Before being out of office, even if it’s just one or two days, when there are open client projects and deliverables, ensure teammates know where each piece of the deliverable stands in case the client reaches out for an update. Employees should make it as easy as possible for someone to take on their responsibilities while away and not dump new work on their plates. It’s also important to let the client know that you will be out and with the contact information of who they should be in touch with. It shows that you are considering their business and ensuring it’s still being prioritized in your absence. It’s an extra touch point, and it’s a nice when the first they learn of you being away isn’t from an automated OOO message. In the message to a client, also include any necessary project updates.
Create your week-back schedule:
Before jetting off, create a detailed schedule or task list for the day and week you return. Organize it by day and each task should be bulleted by priority under each day. Don’t leave out details and think you can rely on memory. After a few days away, things will most likely be forgotten and rather than sifting through an inbox full of emails, hit the ground running by including all necessary details in your schedule. This could include who to email and what, links embedded for what needs to be reviewed, or an email address and time stamp for an email that needs a response. The more detail the better.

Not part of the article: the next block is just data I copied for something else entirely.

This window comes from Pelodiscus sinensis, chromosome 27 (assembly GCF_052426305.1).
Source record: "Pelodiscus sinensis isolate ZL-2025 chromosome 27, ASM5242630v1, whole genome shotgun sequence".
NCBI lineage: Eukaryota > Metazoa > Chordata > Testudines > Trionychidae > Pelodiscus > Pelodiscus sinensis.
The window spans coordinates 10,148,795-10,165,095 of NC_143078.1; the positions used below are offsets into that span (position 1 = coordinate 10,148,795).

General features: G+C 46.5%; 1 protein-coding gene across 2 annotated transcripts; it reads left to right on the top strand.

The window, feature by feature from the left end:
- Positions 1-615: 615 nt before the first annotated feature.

Sifting through emails and removing spam is a mindless task that can make return even easier, and if there is an open client project that needs to be checked in on, budget out specific time for it – even if it’s 5 minutes just to ensure a project is moving along.
Also schedule time to touch base with whomever may have covered certain tasks for you while you were away to make sure everything went smoothly. Following up can help ensure nothing important was missed.
Use this time off to recharge your batteries, whether it’s listening to podcasts, reading, meeting new people, or mediating, as just some examples. Disconnecting for even a day or two to focus on yourself and recharging can help you return to work post-vacation with more energy and focus than before.
While relaxing, consider learning something new or trying out a new hobby. Cross-training your mind can actually help you perform better in your day-to-day tasks when you return back to work.
Whether it’s a long weekend or an extended vacation, preparing ahead of time can help you to not skip a beat.
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